Interview with Mike Pachelli: Music without soul is useless: Video

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Jazz interview with jazz guitarist Mike Pachelli. An interview by email in writing.

JazzBluesNews.com: – When you improvise, you know where you’re going. It’s a matter of taking certain paths and certain directions?

I feel the guitar is simply an extension of my voice. I try and sing (in my mind) everything that I play/improvise. So yes, I do know where I’m going but I’m also surprised (somewhat) when I hear it!  I could explain the theory behind what I’ve played but while improvising I simply try to ‘speak’ with my guitar. So for me, improvisation should be an interesting conversation with the band.

JBN: – Do you ever get the feeling that music majors, and particularly people who are going into jazz, are being cranked out much like business majors? That they are not really able to express themselves as jazz musicians?

MP: – Well, that’s sort of the nature of education in general. Ya know, ‘create’ people that are just smart enough to push the buttons, work the machines, be subservient, don’t ask too many questions and certainly they never teach critical thinking! But that’s not jazz. Now on the other hand, there’s no right or wrong way to learn to play music. Some folks need formal education. For others it comes naturally. My thing is, when I hear somebody play do they move me? It matters not how they achieved their musicality. It only matters how they use it!

JBN: – What about somebody who is really gifted and puts together a band and just gets upset to the point of quitting because of the business aspects-the agents and the clubs?

MP: – I can totally understand that. Live music has lost its mystery and appeal probably because of the internet. Everything is available and if you don’t like what you hear, simply go to the next clip. So we’ve become victims of comfort. And live music has suffered. I find European audiences are more interested in live music. But as far as young artists getting to hone their crafts on a live stage – and make a living doing so – that’s a hard row to hoe.

JBN: – How to prevent disparate influences from coloring what you’re doing?

MP: – That’s a good question that has a Catch 22 answer! When we develop as musicians it’s good to emulate players we enjoy. But the difficulty is making that influence our own. On the other hand – some things/musical phrases/licks etc. are so PERFECT that there’s no substitute for them! If you’re gonna play bebop, you better be quoting Charlie Parker at times. If you play the guitar, how can you NOT quote folks like Wes Montgomery of Joe Pass at times? It‘s a fine line. But then again, on my previous CD “Impressions” – I pretty much quote my favorite guitarists verbatim for the 1st couple of choruses and then stretch out on my own path via their influence. There’s no right or wrong way of playing. What’s important is that even when quoting another try and make it your own!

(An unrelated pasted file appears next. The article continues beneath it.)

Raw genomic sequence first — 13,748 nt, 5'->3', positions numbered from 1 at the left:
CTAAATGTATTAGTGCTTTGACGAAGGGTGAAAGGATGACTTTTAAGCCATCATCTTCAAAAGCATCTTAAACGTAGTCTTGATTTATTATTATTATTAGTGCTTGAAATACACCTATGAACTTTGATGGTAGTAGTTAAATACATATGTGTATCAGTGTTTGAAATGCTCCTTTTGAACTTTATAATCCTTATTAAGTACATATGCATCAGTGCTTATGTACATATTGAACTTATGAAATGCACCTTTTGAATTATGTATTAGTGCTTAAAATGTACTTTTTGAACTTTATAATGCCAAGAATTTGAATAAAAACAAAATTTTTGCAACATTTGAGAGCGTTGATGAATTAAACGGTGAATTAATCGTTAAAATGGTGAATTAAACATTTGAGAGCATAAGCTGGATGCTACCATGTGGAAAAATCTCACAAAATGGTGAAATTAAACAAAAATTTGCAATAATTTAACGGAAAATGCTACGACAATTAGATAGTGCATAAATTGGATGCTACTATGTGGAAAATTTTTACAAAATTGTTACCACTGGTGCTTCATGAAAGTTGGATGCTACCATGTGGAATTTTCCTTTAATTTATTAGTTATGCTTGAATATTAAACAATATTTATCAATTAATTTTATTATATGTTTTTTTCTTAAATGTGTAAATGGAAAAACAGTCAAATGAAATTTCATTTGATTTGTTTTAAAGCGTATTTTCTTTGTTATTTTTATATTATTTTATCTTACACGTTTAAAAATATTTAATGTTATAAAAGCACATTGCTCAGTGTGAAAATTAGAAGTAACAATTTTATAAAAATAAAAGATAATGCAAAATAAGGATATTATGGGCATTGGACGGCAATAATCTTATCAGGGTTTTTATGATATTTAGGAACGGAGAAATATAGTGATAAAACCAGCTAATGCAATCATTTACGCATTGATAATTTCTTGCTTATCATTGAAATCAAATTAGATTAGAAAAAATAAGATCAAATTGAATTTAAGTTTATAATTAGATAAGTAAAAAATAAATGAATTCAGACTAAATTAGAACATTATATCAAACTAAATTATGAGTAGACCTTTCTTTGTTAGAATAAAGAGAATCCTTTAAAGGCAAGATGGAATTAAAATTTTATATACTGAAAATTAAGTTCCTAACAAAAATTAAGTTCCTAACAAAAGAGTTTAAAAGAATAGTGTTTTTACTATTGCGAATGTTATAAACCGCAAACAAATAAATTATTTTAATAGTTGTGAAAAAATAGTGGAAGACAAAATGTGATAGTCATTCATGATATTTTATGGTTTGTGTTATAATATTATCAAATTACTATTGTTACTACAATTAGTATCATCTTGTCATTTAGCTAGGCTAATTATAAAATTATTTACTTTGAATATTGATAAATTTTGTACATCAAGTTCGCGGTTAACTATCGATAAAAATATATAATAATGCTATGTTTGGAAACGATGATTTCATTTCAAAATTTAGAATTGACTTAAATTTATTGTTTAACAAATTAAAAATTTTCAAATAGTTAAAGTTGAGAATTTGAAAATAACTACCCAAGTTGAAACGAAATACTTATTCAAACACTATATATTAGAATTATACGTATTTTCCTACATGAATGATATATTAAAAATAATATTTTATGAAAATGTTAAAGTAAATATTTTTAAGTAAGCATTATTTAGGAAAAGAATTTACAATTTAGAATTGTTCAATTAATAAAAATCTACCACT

What am I working on today? Trying to become a better guitarist!!

JBN: – What’s the balance in music between intellect and soul?

MP: – I’ll put it to you this way. Music without soul is useless. The challenge is in getting your soul in to your music. THAT’S a lifelong mission!  For some it comes naturally. For others, they need to study, understand theory, substitutions, etc. Whatever it takes – do the work!

JBN: – There’s a two-way relationship between audience and artist; you’re okay with giving the people what they want?

MP: – That depends on the gig. I’ve worked with some amazing artists over the years. When you’re on stage in front of 10,000 people – playing the artists’ hits – then yea, giving the audience what they want/expect is paramount!  But when I’m doing a jazz or blues gig it’s my hope that the audience will be receptive to my point of view.

JBN: – Please any memories from gigs, jams, open acts and studio sessions which you’d like to share with us?

MP: – Wow – I could write a book!  One that comes to mind is at a gig at the Olympia in Paris when I was touring with Jeanne Mas. After our sound check – I got to stand on stage (where John Lennon stood) and play Beatles songs for an hour! I’m a huge Beatles fan.

Another one that just flashed into my memory was on a gig I was playing with Brother Jack McDuff. George Benson was in the front row. It was intimidating to play George’s songs like “Affirmation” with maestro Benson being only a few feet away!!

JBN: – How can we get young people interested in jazz when most of the standard tunes are half a century old?

MP: – Your guess is as good as mine! LOL The jazz music that we love of the 40’s, 50’s & 60’s was (somewhat) the popular music of the day. It’s a different world now. Attention spans are much lower. There’s always gonna be those that appreciate the spontaneous improvisations of a jazz musician but unfortunately that number is diminishing…